To those familiar with first generation cryptocurrencies such as Bitcoin, Ethereum can seem overly complex. There are several new concepts to learn including gas, Turing-complete smart contracts, gas limit, gas price, among others.
Meanwhile Bitcoin is very straightforward, even simplistic in comparison.
BTC transaction fees are paid in the same currency as the main currency itself. The fee is set according to supply and demand – and that’s about it concerning fees.
There is a very limited programming language embedded in Bitcoin, which cannot implement very sophisticated contracts.
Overall, Bitcoin Core is a very simple system that efficiently leveraged previously existing cryptographic technologies built into the innovative cryptocurrency we know today.
Perhaps its simplicity is key to why Bitcoin has stood the test of time against elite hackers from all over the planet.
With all this power, comes great complication.
In this article we take a look at Ethereum’s jargon while attempting to provide a simple explanation for each term.
Let’s start with a few definitions.
Ethereum: A world computer that is 100% decentralized. Since this computer does not actually exist, but is a disperse mass that cannot be seen, it was called Ethereum which derives from the ether (the name given to the nothingness in outer space).
ETH: ETH is the monetary unit in the Ethereum virtual world computer. It is the currency used to pay for computing power in Ethereum.
Gas: An abstract quantity that represents how much ETH will be paid for a given computation executed on Ethereum Virtual Machine
Gas Price: How much ETH value to attribute to Gas for a given computation
Gas Limit: Maximum amount of Gas to pay for a computation. If the limit is reached, the computation is aborted and all Gas spent until then is consumed.
Smart Contract: Like Bitcoin, every Ethereum transaction contains a program embedded in it. Ethereum’s programming language, called Solidity, is very powerful and allows for complex business rules to be encoded using it. These programs are called smart contracts, because they are self-enforcing and autonomously executing programs that live permanently in the blockchain. Smart contracts can be written to encode complex agreements, pay wages, pay dues when certain conditions are met and so on.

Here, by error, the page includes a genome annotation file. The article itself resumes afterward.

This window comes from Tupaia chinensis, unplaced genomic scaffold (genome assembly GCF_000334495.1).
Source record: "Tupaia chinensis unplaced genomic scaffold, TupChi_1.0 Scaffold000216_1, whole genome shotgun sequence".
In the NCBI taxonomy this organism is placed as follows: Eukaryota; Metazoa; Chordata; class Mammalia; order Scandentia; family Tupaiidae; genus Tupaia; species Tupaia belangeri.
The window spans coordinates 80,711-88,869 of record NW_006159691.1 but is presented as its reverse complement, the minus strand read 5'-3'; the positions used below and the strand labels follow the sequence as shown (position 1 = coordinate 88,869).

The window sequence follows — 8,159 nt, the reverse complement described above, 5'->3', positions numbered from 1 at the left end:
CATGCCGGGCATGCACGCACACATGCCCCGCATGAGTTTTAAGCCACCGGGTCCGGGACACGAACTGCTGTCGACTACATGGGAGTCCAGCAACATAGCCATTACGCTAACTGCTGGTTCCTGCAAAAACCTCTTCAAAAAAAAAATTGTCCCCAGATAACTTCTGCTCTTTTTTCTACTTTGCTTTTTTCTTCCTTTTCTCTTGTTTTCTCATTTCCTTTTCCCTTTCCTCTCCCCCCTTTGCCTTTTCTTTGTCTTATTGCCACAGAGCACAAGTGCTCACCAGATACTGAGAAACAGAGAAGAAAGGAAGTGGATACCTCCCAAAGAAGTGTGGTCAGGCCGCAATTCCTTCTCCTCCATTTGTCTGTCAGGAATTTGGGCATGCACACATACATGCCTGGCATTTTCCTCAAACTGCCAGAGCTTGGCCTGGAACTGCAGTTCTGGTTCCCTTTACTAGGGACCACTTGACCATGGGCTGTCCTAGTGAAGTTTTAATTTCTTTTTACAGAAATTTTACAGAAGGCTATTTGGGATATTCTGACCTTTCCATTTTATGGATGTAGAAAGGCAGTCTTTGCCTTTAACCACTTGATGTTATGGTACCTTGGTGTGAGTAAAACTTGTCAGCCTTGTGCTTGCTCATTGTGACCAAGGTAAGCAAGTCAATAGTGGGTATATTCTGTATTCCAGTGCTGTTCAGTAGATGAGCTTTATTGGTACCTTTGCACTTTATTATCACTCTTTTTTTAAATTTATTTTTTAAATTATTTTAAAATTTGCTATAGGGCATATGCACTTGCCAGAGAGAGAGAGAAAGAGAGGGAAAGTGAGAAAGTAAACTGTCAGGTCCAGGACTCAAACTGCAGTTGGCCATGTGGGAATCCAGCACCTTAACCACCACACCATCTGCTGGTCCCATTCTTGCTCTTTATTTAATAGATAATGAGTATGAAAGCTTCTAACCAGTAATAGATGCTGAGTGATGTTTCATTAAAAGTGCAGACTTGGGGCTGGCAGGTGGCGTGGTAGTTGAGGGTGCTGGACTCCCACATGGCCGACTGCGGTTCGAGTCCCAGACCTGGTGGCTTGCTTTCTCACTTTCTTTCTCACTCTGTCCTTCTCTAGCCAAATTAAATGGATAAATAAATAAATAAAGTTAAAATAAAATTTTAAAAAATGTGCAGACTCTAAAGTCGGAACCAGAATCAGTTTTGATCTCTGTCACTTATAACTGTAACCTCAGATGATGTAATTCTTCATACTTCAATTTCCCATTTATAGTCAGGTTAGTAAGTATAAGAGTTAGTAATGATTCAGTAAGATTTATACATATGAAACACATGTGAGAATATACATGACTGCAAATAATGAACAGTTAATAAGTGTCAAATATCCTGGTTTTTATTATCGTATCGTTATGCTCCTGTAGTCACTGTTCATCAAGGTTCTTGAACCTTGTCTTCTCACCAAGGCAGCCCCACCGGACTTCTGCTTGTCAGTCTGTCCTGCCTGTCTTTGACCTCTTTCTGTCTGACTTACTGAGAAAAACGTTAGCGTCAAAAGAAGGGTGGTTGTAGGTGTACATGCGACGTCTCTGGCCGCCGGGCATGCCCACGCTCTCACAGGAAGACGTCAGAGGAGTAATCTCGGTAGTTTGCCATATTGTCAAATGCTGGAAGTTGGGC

Wei: Smallest unit of Ethereum. Analog to Satoshis in Bitcoin. One wei is one ETH divided by 10 to the 18th power (18 decimal places). Gas prices are usually expressed in gwei, which is giga-wei or one billion wei.
Gas is probably the hardest Ethereum concept to grasp.
Why did the Ethereum creators choose this abstraction instead of simply charging straight up ETH for computations?
The answer is: to add one level of abstraction to the system, decoupling transaction price from the Ethereum cryptocurrency.
According to the Fundamental theorem of software engineering:
“We can solve any problem by introducing an extra level of indirection.”
This is basically the principle behind Gas.
It simply adds one layer of indirection between ETH and the price of computation.
Instead of saying a computation costs a few ETH, you say it costs some Gas. Gas has an ETH value that is determined by whoever executes the transaction, which is the Gas price.
For example, when a transaction is sent, Gas is usually set to 10000 gwei (giga wei) which is a tiny fraction of one ETH. It’d be the exact same thing if the literal ETH value was provided.
Gas uses a car’s gas tank analogy. For the Ethereum “engine” (Ethereum Virtual Machine) to run, it requires a gas tank. When you send out a transaction, you need to set the maximum Gas that will be spent on this transaction. It’s analog to the fee in Bitcoin. If there is not enough Gas to run the transaction, whatever ETH amount is returned to the sender, but the Gas fee is lost as it must spend the Gas to find out that it doesn’t have enough Gas.
This is a direct consequence of the halting problem, by which it is impossible to know whether a computer program will halt or not beforehand.
Therefore Ethereum programs must run and only during runtime do they know for sure whether there was enough Gas to complete the computation. Gas is therefore spent.
If the Gas runs out, the ETH amount that was transferred in this transaction is returned to the sender. In fact, it never truly left the sender’s wallet because in order to complete a transfer the smart contract would have to have successfully executed.
We hope this article clarified some of the basic concepts of Ethereum.
All these technical terms can seem a little dauting at first, but there really isn’t much difference to other cryptocurrencies.
It’s basically a matter of getting used to the terminology and, once you do, everything becomes very clear.
Ethereum is a very well implemented platform that was well thought out and which seeked to correct some of the shortcomings found in Bitcoin, especially the limited Bitcoin transactional language (scripts).
Ethereum is considered a second generation cryptocurrency and its evolution brought new concepts with it. With a bit of practice it becomes a habit to mentally calculate Gas, Gas Prices and other parameters that allow the execution of smart contracts.